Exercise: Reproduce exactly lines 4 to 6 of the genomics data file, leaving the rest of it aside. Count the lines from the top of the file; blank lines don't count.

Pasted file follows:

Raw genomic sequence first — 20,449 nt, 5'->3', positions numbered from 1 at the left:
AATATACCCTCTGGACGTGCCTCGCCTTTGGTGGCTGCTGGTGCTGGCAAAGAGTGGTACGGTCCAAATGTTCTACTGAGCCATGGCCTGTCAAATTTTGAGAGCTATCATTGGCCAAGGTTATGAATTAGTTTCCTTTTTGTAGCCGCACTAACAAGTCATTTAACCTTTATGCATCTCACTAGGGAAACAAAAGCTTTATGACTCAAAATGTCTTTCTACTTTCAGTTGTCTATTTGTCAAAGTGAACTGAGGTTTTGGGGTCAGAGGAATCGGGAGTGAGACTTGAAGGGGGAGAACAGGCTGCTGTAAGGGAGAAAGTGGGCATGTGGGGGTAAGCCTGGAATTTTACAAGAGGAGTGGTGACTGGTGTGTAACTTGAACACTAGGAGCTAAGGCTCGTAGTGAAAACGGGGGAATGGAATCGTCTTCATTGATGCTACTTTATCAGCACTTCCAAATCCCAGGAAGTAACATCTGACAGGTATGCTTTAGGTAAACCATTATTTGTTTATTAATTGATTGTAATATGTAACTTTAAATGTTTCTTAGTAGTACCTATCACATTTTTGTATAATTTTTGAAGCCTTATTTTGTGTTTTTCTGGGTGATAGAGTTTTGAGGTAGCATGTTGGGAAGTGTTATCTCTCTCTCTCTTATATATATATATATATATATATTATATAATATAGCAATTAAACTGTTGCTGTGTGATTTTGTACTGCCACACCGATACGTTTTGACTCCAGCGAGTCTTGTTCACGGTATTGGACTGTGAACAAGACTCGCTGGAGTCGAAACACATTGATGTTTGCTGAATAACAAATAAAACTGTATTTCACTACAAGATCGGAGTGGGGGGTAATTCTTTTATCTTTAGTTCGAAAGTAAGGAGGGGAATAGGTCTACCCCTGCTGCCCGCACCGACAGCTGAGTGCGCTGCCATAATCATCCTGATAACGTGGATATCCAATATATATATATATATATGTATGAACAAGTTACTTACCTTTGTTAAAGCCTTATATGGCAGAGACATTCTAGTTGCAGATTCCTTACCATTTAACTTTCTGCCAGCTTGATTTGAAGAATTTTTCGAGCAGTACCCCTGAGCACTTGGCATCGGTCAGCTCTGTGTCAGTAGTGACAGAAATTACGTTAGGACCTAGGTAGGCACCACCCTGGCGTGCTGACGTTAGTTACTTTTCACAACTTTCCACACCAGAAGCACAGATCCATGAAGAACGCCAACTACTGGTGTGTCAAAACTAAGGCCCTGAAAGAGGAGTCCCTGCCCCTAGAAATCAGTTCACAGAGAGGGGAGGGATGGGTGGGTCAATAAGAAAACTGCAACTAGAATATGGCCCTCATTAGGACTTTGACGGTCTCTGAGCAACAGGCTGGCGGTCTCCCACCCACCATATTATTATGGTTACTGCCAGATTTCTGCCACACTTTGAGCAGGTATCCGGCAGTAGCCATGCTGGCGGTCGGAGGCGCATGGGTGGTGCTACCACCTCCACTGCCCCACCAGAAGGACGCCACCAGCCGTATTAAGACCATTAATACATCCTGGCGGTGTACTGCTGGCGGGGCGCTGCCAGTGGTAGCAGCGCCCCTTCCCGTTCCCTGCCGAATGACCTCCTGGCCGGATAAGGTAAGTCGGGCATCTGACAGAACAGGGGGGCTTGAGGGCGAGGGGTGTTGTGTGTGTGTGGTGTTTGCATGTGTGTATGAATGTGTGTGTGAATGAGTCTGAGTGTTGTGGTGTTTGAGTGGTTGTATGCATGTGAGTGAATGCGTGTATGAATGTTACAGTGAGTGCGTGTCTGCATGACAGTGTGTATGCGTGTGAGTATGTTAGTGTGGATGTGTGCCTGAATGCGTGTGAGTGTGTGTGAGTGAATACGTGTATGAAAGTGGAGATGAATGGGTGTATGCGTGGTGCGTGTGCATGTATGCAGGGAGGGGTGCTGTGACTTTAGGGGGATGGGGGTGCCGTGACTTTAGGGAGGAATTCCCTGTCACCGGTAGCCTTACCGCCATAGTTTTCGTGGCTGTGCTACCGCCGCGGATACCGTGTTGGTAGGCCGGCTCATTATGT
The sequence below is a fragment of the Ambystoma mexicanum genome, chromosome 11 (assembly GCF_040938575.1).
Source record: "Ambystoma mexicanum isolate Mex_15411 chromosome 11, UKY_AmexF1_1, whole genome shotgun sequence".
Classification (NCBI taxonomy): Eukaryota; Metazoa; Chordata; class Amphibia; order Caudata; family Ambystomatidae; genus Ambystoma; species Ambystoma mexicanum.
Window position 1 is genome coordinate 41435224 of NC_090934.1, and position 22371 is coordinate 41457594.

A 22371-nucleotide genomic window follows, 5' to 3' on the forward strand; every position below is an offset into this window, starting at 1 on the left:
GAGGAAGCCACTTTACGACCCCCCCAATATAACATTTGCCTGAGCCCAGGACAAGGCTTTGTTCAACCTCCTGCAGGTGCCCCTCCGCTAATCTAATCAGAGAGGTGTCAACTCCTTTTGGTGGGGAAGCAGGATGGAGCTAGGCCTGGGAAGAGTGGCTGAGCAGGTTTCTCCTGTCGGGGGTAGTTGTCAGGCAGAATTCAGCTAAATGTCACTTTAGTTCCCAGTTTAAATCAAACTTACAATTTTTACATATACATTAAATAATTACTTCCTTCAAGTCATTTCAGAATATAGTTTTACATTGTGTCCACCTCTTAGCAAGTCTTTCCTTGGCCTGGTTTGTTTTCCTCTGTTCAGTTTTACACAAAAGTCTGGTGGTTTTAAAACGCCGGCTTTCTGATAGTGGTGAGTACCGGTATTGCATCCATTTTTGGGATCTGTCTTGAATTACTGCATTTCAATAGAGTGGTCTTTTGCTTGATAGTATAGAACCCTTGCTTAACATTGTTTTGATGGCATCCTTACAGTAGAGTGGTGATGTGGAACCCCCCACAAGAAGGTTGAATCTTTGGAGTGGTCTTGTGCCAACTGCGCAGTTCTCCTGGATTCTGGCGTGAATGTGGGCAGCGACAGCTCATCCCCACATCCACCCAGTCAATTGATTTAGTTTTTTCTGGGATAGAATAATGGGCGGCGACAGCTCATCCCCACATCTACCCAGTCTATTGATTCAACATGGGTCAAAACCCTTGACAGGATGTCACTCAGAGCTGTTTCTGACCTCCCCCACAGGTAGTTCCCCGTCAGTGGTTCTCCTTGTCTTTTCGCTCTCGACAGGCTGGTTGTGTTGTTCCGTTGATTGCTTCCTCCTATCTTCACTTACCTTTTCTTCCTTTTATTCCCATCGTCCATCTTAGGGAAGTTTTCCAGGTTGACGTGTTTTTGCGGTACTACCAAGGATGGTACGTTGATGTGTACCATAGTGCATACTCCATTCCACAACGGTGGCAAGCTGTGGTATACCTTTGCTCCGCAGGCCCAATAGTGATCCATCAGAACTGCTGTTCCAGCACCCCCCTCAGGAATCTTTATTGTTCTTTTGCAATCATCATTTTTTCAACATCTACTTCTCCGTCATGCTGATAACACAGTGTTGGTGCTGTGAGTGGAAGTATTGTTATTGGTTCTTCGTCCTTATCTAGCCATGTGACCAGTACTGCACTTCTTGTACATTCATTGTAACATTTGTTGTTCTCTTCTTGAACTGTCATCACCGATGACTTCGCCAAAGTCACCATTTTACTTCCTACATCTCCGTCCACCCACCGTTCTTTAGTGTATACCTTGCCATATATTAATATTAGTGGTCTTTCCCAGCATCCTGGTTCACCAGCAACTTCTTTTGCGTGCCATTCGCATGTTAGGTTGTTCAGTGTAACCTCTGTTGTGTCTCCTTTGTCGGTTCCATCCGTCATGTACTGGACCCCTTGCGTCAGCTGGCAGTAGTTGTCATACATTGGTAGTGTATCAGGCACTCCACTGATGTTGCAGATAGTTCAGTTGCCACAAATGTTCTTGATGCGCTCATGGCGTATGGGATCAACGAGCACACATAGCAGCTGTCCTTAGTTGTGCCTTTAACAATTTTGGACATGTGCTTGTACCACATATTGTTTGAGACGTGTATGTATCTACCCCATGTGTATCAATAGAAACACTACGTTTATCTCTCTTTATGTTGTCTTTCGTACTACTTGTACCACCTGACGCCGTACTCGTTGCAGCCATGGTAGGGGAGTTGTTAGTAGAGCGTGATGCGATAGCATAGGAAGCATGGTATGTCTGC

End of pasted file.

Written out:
Source record: "Ambystoma mexicanum isolate Mex_15411 chromosome 11, UKY_AmexF1_1, whole genome shotgun sequence".
Classification (NCBI taxonomy): Eukaryota; Metazoa; Chordata; class Amphibia; order Caudata; family Ambystomatidae; genus Ambystoma; species Ambystoma mexicanum.
Window position 1 is genome coordinate 41435224 of NC_090934.1, and position 22371 is coordinate 41457594.